It’s been said that statistics can be used to prove just about anything. Take, for example, one study that I recently read about, which examined the link between vegetarianism among pregnant women and an increased risk of drug and alcohol abuse among their children. The study examined over 5,000 women and their children, and finding that if their mothers ate little to no meat while pregnant, then the children were more likely to drink, smoke, and do drugs at 15. It’s an interesting study, but at the same time, it’s one that could be part of a phenomenon that’s tragically common in the field of science, and is often used to push an agenda at the cost of objectivity. I’m talking, of course, about “p-hacking”.
In this phenomenon, “p” is the value used to determine statistical significance. Ultimately, a difference between two groups is only meaningful if it’s statistically significant. Let’s say a “p” value is less than .001: this means that there’s a less than 0.1% chance that an observed finding is due to chance, and more than a 99% chance that it represents a real difference. This means that a statistically significant result is almost certainly real. However, large datasets may involve countless variables. If mining a dataset of 10,000 possible variables, for example, 10 statistically significant results should be treated as coincidence.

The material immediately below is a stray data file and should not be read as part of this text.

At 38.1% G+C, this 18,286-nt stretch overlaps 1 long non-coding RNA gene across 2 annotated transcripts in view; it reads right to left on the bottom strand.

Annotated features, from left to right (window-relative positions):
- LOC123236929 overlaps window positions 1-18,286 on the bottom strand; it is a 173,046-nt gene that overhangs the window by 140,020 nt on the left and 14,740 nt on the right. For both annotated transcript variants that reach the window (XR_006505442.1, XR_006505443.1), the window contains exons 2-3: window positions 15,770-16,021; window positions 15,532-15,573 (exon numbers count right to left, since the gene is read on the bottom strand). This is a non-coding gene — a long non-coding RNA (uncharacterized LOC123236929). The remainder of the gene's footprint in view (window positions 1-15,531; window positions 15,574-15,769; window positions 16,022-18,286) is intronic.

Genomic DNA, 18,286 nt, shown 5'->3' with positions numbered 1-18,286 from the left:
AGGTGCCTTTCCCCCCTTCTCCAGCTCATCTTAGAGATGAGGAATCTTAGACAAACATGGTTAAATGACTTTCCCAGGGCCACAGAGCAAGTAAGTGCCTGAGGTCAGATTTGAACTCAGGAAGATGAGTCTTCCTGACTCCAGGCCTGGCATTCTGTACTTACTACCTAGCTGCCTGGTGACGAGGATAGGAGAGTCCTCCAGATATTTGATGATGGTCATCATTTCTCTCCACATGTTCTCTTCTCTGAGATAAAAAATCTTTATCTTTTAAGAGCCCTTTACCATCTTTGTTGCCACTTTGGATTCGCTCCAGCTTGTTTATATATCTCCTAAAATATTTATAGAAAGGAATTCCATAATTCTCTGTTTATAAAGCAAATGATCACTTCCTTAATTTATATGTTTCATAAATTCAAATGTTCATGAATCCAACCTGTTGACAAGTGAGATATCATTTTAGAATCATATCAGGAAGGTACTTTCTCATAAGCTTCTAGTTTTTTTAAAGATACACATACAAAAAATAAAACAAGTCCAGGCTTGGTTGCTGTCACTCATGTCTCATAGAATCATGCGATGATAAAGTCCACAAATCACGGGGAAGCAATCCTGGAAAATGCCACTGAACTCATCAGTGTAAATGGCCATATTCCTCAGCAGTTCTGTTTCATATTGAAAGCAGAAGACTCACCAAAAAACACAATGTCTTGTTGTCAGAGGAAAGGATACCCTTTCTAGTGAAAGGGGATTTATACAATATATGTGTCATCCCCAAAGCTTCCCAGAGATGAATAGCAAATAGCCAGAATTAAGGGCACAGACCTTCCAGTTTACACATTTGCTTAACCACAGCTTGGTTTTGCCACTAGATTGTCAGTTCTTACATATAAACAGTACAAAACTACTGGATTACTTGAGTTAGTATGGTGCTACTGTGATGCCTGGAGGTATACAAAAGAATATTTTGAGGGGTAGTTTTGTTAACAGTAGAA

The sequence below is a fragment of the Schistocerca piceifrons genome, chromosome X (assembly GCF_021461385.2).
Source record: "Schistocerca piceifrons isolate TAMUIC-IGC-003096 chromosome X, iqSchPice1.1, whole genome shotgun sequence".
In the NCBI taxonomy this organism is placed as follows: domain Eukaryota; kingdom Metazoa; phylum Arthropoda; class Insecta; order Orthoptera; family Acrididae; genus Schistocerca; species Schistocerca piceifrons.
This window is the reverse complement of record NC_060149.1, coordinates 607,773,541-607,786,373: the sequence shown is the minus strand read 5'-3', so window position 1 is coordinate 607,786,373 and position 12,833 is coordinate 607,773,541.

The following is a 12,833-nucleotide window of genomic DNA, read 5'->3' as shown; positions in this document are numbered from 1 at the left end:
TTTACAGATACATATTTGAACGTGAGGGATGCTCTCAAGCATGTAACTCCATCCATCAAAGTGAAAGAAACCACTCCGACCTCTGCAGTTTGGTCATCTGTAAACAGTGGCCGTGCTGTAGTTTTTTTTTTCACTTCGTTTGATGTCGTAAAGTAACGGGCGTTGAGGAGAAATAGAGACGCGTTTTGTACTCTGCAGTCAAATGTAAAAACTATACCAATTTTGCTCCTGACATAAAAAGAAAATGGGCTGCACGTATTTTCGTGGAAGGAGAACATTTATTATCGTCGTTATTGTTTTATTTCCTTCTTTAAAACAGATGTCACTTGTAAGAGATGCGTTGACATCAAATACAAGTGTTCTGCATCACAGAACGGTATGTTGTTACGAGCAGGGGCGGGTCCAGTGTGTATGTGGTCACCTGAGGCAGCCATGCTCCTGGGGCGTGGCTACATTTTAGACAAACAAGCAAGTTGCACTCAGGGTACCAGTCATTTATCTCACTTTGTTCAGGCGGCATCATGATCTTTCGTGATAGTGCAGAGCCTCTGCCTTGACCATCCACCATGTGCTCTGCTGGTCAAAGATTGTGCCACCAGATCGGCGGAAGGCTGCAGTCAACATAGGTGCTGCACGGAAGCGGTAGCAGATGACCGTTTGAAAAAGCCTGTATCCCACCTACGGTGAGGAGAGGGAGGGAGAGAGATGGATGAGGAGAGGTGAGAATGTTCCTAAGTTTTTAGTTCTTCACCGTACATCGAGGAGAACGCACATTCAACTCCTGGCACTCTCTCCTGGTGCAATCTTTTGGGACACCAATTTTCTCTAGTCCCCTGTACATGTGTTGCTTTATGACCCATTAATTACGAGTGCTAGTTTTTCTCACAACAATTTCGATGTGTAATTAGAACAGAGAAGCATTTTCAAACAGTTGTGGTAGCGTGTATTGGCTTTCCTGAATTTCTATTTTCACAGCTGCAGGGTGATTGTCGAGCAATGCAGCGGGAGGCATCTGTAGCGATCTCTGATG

Ultimately, p-hacking is a constant possibility when analyzing large datasets, so that treating every statistically significant result as real is dangerous. Luckily, there are plenty of statistical tests to give a greater insight into whether or not a result is real. The basic one is reproducibility. If other data sets produce the same results, then you might just be onto something. But until that happens, there’s no reason to believe that results are real. Plenty of times, however, mining large datasets is used to find a point and push an agenda. In the case of this study, eating meat. Yet until that study is duplicated, you need to treat it with a grain of salt.